CABO SAN LUCAS, MEXICO: For the fishing week ending March 18, 2009, Tracy Ehrenberg of Pisces Fleet Sportfishing reported striped marlin still present in good numbers but less active on the Pacific banks as 74 percent of Pisces boats released marlin, 19 percent caught dorado, and tuna were reported "very slow." Overall fish counts were led by abundant sierra mackerel with some boats landing over 30.

"Getting the marlin to take bait is an issue," Ehrenberg said. "There is a lot of bait in the water. Marlin are not overly interested in taking what is offered by anglers. Some Cabo San Lucas captains say that it is marlin breeding time, but there are no studies to back this up.

"The most abundant fish this week was the humble sierra, or Spanish mackerel, ideal for kids, or a lot of fun on spinning tackle or a fly rod"

Several mako shark were also caught by Pisces boats, mostly smaller juveniles, but including one shark at 120 pounds.

Cabo San Lucas fishing area weather was partly cloudy, with some days of wind and choppy sea conditions, and the water temperature averaging 68 to 70 degrees.



SAN JOSE DEL CABO, MEXICO: Eric Brictson of Gordo Banks Pangas reported on 78 combined La Playita fleet pangas fishing out of San Jose del Cabo's Puerto Los Cabos marina, with a catch including released fish of: 202 sierra, 182 dorado of mostly 5 to 20 pounds, 63 roosterfish, 54 bonito, 28 yellowtail, 26 amberjack, 25 red snapper, 16 cabrilla, and 16 jack crevalle, 5 hammerhead shark, 3 yellowfin tuna, and 1 striped marlin.

San Jose del Cabo fishing area weather was mostly clear in the mid-80s, with tourist crowds continuing lighter than normal, ocean currents unpredictably variable, and water temperatures averaging 68 to 75 degrees, as La Playita pangas fished mostly near sardina bait fish concentrations along the Baja coastline.

"The fleets searched in all directions, but the most consistent fishing has actually been fairly close to shore," Brictson said. "Sardinas continue to school along rocky beaches from Punta Palmilla to Chileno Bay."

Brictson noted early signs of the hoped for annual spring surface bite of huachinango or true red snapper, as they feed on pelagic red crabs rising to the surface off San Jose del Cabo. "It is the time of year that red crabs migrate into San Jose del Cabo waters and masses of snapper go into a feeding frenzy," he said. "Some anglers reported seeing large schools of red snapper near the San Luis Bank, but they did not want to strike. A handful of these huachinango did hit iron jigs off of the bottom."

SAN JOSE DEL CABO, MEXICO: San Jose del Cabo species fishing specialist John Snow reported windy conditions and green water for pangas launching at La Playita. Five outings aboard the panga Salome with Capt. Pata produced 106 fish of 22 species, including 4 fortune jacks. Seven local surf fishing sessions produced 31 fish of only 8 species.

Overall, fish species diversity was low for the trip, but new species caught or collected included the lampfish, Benthosema panamense, about 6 cm long, that was found in a bait net inside the Puerto Los Cabos marina.

"What makes this collection of interest is that lampfish, which have the ability to generate light, are supposed to be a deep water species that spend their nights near the surface eating plankton and then slowly sink to depths of up to a mile during daylight," Snow said.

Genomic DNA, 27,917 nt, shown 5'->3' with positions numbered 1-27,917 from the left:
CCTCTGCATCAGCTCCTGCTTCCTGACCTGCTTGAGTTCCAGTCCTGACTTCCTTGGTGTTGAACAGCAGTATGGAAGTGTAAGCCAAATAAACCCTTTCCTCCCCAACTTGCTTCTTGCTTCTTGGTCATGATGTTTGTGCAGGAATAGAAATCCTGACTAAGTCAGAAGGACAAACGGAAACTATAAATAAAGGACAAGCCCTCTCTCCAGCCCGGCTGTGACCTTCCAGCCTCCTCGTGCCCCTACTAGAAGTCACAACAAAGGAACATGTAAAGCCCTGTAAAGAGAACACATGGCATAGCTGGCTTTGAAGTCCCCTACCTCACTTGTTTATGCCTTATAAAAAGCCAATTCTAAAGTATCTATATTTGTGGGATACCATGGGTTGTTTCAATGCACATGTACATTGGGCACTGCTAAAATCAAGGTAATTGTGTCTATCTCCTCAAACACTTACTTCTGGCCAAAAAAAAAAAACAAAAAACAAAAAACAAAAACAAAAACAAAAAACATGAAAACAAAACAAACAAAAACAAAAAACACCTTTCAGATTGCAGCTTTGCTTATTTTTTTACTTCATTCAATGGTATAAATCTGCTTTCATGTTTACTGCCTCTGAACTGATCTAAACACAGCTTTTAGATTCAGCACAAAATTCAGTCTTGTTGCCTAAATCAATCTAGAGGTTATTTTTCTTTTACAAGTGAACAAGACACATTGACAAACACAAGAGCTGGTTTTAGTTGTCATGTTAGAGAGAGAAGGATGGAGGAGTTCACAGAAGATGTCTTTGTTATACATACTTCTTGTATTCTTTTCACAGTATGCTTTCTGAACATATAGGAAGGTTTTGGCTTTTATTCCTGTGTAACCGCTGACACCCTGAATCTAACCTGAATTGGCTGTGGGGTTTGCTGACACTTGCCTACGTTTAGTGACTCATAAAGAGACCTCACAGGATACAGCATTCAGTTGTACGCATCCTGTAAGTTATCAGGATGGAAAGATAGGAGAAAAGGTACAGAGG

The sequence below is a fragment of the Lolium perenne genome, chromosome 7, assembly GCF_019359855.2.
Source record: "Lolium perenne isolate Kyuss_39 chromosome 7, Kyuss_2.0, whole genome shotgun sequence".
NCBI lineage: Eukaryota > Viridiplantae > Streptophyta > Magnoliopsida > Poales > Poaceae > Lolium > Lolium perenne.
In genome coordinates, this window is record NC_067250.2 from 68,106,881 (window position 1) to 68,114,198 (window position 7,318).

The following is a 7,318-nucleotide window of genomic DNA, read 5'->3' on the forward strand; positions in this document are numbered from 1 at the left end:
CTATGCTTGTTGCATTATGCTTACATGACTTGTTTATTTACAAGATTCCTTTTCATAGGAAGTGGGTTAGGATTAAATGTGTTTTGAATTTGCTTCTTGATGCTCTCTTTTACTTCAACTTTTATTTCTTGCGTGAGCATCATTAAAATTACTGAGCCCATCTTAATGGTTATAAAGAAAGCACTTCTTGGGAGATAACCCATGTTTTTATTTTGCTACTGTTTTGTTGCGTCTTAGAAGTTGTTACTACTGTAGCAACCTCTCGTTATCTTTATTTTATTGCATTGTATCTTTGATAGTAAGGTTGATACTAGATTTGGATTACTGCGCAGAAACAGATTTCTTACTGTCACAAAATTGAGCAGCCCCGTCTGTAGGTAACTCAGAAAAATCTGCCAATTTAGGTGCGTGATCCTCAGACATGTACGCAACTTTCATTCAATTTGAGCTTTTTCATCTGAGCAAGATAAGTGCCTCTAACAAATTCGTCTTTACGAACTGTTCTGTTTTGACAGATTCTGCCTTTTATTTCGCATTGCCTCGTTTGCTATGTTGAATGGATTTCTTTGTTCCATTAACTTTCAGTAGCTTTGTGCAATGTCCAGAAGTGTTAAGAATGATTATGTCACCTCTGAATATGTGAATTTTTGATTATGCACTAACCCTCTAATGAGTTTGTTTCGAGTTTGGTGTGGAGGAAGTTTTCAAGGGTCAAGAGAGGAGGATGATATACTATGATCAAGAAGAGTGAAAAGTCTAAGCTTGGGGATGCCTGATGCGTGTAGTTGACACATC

Another new species, a 12.6-inch Cortez halibut, or Cortez flounder, Paralichthys aestuarius, was collected during a trip to visit the commercial Mexican fishermen of Todos Santos on the Pacific side.

Overall, catches and collections of fauna from panga and beach at San Jose del Cabo included: balloonfish, banded wrasse, barred serrano, blue and gold snapper, bridled sand perch, California scorpionfish, Cortez flounder, deepwater sea fan, finescale triggerfish, flag cabrilla, fortune jack, giant hawkfish, giant Mexican needlefish, goldeneyed tilefish, greater sand perch, green jack, lampfish, leopard grouper, Mexican night sergeant, mojarra grunt, ocean whitefish, orangeside triggerfish, Pacific creolefish, Pacific moonfish, Pacific porgy, paloma pompano, Panamic graysby, Panamic sergeant major, popeye catalufa, red snapper, slate pencil urchin, speckled flounder, speckled flounder, spottail grunt, spotted Pacific scorpionfish, striped bonito, and threadfin bass.

Snow noted live bait difficult to obtain from the commercial pangueros at San Jose del Cabo. "The only bait we could get was 'old' and had been maintained in a bait cage and therefore did not survive the bait tank well," he said. "So we pushed off on 4 of the 5 days with the knowledge that with no live bait it would be a tough challenge to put fish in the box. Bottom fishing remained mostly nonproducing even though we did manage 106 fish, all caught on yo-yo iron."



EAST CAPE, MEXICO: Gary Graham of Baja On The Fly said fishing at East Cape during the week was led by inshore action for a few quality yellowtail caught north from El Cardonal to Punta Arena de La Ventana, and sierra concentrated north from Punta Pescadero to El Cardonal. Some jacks and roosterfish was also reported in warmer water temperatures at 67 to 73 degrees.

EAST CAPE, MEXICO: Jeff deBrown of East Cape's The Reel Baja fly fishing guide service reported local weather in the mid-80s, with some days of wind mixed with calmer periods, and water temperatures at 68 to 73 degrees.

Beach fishing produced good action on sierra and quality roosterfish, and local boats found some dorado about 6 to 10 miles off Punta Pescadero to the north. Some marlin were seen but not feeding actively.

"We still have sierra in the East Cape area," deBrown said. "They have thinned out some, but you can still find sierra in good concentrations at the lighthouse, in front of Buena Vista, and up toward Punta Pescadero."

EAST CAPE, MEXICO: Andy Atchley of Imperial Beach, Calif., reported on a week of beach fishing with spinning gear at Hotel Punta Colorada and south of Punta Arena for a catch of jack crevalle, sierra, and ladyfish. "They were feeding on the smallest of bait," Atchley said. "Roosterfish were also seen, but had no interest in the lures offered."